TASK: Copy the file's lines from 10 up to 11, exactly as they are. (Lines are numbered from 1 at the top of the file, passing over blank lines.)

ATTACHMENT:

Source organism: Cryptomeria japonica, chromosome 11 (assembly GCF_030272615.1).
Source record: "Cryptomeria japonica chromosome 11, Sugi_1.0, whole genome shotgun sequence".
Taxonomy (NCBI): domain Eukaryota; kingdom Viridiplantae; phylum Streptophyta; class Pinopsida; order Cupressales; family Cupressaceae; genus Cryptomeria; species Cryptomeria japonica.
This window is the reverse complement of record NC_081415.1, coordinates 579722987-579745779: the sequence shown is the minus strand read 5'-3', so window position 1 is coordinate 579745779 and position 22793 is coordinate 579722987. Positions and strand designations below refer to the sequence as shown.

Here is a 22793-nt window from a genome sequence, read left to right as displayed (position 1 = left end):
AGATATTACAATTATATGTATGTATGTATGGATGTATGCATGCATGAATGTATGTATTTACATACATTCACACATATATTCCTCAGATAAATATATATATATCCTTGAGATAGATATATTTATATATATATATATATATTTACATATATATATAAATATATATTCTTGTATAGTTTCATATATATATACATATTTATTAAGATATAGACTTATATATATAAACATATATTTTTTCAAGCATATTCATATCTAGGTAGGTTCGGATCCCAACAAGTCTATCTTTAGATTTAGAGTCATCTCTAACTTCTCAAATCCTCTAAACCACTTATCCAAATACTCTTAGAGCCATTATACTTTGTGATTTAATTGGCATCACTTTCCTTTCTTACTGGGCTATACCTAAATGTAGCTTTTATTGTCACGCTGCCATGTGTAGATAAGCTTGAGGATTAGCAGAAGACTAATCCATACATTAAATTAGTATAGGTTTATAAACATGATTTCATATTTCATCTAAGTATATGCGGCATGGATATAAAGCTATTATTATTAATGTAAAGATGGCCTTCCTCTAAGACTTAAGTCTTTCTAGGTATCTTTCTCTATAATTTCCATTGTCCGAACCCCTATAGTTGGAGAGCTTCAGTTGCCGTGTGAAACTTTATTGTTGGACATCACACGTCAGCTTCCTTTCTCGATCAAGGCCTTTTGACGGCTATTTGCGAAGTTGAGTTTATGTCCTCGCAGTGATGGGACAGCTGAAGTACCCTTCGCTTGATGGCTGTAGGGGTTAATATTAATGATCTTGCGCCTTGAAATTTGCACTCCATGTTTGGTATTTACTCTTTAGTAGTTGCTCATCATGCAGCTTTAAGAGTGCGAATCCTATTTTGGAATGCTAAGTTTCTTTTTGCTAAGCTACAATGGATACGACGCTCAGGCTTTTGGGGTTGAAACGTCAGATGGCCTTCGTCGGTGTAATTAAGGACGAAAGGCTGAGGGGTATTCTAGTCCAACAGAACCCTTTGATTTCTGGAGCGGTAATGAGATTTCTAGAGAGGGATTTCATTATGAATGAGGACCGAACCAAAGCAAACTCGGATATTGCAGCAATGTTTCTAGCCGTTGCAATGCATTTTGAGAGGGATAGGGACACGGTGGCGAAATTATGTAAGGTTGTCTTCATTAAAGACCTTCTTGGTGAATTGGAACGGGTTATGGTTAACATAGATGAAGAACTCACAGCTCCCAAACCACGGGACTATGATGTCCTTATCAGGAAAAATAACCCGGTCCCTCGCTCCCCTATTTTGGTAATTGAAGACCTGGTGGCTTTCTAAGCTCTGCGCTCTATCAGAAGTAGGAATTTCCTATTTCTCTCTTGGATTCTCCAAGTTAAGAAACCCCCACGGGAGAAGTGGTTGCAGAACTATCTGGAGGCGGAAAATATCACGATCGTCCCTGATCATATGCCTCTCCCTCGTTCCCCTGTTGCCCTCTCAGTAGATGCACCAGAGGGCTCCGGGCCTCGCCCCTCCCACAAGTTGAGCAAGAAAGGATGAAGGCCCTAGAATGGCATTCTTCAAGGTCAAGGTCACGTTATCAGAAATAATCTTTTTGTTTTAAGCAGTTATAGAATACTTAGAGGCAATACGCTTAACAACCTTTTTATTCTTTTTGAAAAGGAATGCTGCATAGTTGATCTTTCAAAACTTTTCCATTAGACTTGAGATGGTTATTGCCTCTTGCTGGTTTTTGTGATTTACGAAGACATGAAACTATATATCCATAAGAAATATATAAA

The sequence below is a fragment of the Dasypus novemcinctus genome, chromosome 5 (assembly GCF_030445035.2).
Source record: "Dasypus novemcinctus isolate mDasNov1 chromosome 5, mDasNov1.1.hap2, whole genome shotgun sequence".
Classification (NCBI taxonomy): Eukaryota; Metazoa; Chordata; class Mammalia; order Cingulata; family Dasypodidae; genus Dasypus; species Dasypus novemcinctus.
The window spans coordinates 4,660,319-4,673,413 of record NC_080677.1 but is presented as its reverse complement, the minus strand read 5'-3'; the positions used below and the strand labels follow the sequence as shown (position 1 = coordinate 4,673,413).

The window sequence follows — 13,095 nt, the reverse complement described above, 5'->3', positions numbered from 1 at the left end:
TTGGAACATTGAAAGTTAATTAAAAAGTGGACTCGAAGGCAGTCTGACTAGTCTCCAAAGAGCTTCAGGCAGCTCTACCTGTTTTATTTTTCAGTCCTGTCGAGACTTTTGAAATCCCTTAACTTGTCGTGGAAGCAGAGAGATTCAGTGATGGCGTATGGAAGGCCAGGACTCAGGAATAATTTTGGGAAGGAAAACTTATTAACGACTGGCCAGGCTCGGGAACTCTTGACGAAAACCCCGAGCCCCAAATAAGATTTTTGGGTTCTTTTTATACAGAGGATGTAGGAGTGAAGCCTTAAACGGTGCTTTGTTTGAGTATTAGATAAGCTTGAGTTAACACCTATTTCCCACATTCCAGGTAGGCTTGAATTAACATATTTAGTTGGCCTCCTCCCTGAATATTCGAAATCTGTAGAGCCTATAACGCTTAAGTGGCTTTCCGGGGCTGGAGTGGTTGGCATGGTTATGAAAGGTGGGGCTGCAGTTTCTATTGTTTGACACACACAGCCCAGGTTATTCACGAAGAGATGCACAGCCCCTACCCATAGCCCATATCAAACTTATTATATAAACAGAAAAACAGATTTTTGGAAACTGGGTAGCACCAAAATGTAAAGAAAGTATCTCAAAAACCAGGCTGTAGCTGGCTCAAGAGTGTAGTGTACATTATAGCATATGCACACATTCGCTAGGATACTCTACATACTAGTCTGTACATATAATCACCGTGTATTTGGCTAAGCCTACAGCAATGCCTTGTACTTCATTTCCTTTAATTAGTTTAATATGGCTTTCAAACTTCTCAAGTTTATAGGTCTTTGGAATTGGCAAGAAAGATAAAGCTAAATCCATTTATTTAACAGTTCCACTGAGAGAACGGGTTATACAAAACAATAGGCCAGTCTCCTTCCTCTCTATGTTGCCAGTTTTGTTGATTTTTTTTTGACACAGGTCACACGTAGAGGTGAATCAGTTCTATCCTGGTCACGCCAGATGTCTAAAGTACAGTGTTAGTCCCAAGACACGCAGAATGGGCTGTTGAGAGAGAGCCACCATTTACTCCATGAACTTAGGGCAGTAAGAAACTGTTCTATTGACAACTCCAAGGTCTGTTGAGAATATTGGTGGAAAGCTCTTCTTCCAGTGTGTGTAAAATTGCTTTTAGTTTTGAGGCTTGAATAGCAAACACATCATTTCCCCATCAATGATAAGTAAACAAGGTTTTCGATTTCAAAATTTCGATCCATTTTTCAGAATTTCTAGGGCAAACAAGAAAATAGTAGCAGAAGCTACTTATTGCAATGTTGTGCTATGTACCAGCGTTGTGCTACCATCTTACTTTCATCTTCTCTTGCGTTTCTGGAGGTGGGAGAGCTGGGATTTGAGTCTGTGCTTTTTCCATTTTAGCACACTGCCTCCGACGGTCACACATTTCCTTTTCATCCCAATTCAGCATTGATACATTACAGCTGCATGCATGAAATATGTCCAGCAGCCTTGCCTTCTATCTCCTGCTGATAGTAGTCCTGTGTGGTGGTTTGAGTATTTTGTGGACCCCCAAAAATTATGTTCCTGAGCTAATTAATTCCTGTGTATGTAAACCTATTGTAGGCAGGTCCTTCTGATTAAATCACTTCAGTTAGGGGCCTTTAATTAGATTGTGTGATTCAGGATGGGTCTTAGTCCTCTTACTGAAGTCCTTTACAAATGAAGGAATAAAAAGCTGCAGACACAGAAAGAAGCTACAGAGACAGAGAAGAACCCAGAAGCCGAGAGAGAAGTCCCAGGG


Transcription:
The window spans coordinates 4,660,319-4,673,413 of record NC_080677.1 but is presented as its reverse complement, the minus strand read 5'-3'; the positions used below and the strand labels follow the sequence as shown (position 1 = coordinate 4,673,413).

The window sequence follows — 13,095 nt, the reverse complement described above, 5'->3', positions numbered from 1 at the left end: